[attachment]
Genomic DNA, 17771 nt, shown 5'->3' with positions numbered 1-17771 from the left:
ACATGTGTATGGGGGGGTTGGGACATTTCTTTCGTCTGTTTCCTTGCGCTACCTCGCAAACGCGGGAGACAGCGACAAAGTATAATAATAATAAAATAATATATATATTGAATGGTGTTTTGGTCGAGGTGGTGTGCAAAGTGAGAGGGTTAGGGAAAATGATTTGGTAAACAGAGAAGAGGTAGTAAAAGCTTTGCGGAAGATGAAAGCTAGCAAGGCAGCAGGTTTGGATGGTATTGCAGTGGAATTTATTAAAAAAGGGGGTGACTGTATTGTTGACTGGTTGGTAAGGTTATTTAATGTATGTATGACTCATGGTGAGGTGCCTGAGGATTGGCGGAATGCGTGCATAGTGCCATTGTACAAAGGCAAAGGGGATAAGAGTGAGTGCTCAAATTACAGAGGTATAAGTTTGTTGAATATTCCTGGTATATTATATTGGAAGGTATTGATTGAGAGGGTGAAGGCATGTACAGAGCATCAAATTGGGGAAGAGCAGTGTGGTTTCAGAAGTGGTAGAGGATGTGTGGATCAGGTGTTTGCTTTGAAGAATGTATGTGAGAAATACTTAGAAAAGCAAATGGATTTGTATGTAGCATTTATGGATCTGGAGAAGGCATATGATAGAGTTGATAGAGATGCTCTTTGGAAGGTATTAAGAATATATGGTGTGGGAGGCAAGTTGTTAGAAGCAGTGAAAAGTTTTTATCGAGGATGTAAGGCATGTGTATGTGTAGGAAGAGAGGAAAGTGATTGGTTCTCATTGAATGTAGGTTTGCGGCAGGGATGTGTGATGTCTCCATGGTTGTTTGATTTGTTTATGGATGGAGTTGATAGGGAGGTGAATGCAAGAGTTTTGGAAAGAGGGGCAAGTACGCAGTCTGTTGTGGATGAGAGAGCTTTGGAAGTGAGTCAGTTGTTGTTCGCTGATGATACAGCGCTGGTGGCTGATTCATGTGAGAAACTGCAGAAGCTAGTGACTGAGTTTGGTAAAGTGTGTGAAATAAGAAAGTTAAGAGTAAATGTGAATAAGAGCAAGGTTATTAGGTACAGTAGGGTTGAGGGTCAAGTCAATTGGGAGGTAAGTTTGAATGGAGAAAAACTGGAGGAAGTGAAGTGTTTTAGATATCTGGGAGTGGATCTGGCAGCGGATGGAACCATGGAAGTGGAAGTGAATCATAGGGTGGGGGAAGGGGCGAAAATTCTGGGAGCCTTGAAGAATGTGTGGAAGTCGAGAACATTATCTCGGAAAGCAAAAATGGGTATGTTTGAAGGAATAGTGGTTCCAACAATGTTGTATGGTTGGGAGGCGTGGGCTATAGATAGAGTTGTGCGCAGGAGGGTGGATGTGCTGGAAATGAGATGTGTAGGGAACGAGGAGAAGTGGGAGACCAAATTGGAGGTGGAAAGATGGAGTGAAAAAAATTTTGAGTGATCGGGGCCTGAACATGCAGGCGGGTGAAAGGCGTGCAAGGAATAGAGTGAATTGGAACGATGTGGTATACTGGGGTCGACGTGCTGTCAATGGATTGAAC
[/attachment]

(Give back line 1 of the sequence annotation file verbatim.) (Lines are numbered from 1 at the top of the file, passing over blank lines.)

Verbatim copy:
Genomic DNA, 17771 nt, shown 5'->3' with positions numbered 1-17771 from the left: